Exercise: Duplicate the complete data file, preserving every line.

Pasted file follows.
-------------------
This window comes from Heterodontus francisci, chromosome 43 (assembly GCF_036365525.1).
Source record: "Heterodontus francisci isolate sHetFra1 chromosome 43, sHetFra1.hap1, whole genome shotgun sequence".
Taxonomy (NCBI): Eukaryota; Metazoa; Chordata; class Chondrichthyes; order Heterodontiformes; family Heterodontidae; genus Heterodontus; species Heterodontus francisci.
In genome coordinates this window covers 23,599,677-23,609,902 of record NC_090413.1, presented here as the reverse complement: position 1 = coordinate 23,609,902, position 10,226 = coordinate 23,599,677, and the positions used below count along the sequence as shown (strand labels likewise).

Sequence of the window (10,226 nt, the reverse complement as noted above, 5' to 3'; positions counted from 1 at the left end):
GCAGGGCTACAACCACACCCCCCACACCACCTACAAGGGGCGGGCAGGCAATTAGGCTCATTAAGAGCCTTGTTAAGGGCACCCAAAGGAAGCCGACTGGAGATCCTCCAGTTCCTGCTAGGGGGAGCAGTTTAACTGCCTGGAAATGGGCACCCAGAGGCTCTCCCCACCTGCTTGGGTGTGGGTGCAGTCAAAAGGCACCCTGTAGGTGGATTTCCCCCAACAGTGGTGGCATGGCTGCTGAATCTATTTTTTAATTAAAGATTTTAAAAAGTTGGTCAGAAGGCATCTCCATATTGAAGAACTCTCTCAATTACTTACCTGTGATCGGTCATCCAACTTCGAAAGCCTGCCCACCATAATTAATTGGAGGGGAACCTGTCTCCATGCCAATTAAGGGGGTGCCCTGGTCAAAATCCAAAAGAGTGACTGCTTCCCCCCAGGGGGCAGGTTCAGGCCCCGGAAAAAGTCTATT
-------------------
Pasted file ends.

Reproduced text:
This window comes from Heterodontus francisci, chromosome 43 (assembly GCF_036365525.1).
Source record: "Heterodontus francisci isolate sHetFra1 chromosome 43, sHetFra1.hap1, whole genome shotgun sequence".
Taxonomy (NCBI): Eukaryota; Metazoa; Chordata; class Chondrichthyes; order Heterodontiformes; family Heterodontidae; genus Heterodontus; species Heterodontus francisci.
In genome coordinates this window covers 23,599,677-23,609,902 of record NC_090413.1, presented here as the reverse complement: position 1 = coordinate 23,609,902, position 10,226 = coordinate 23,599,677, and the positions used below count along the sequence as shown (strand labels likewise).

Sequence of the window (10,226 nt, the reverse complement as noted above, 5' to 3'; positions counted from 1 at the left end):
GCAGGGCTACAACCACACCCCCCACACCACCTACAAGGGGCGGGCAGGCAATTAGGCTCATTAAGAGCCTTGTTAAGGGCACCCAAAGGAAGCCGACTGGAGATCCTCCAGTTCCTGCTAGGGGGAGCAGTTTAACTGCCTGGAAATGGGCACCCAGAGGCTCTCCCCACCTGCTTGGGTGTGGGTGCAGTCAAAAGGCACCCTGTAGGTGGATTTCCCCCAACAGTGGTGGCATGGCTGCTGAATCTATTTTTTAATTAAAGATTTTAAAAAGTTGGTCAGAAGGCATCTCCATATTGAAGAACTCTCTCAATTACTTACCTGTGATCGGTCATCCAACTTCGAAAGCCTGCCCACCATAATTAATTGGAGGGGAACCTGTCTCCATGCCAATTAAGGGGGTGCCCTGGTCAAAATCCAAAAGAGTGACTGCTTCCCCCCAGGGGGCAGGTTCAGGCCCCGGAAAAAGTCTATT